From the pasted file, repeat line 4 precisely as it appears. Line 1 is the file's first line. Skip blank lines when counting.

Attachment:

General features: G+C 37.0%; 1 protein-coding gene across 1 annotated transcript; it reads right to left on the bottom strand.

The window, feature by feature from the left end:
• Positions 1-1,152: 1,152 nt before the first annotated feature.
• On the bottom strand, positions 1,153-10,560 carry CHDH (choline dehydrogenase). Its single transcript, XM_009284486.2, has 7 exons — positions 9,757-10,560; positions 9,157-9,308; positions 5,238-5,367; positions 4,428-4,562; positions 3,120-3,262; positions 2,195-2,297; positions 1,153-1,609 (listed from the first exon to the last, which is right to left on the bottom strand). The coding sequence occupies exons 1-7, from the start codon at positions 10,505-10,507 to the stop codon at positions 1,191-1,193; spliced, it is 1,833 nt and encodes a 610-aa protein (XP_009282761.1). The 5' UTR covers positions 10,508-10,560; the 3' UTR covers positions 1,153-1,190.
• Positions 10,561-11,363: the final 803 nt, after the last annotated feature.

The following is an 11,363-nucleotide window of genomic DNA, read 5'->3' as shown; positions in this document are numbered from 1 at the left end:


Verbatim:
• On the bottom strand, positions 1,153-10,560 carry CHDH (choline dehydrogenase). Its single transcript, XM_009284486.2, has 7 exons — positions 9,757-10,560; positions 9,157-9,308; positions 5,238-5,367; positions 4,428-4,562; positions 3,120-3,262; positions 2,195-2,297; positions 1,153-1,609 (listed from the first exon to the last, which is right to left on the bottom strand). The coding sequence occupies exons 1-7, from the start codon at positions 10,505-10,507 to the stop codon at positions 1,191-1,193; spliced, it is 1,833 nt and encodes a 610-aa protein (XP_009282761.1). The 5' UTR covers positions 10,508-10,560; the 3' UTR covers positions 1,153-1,190.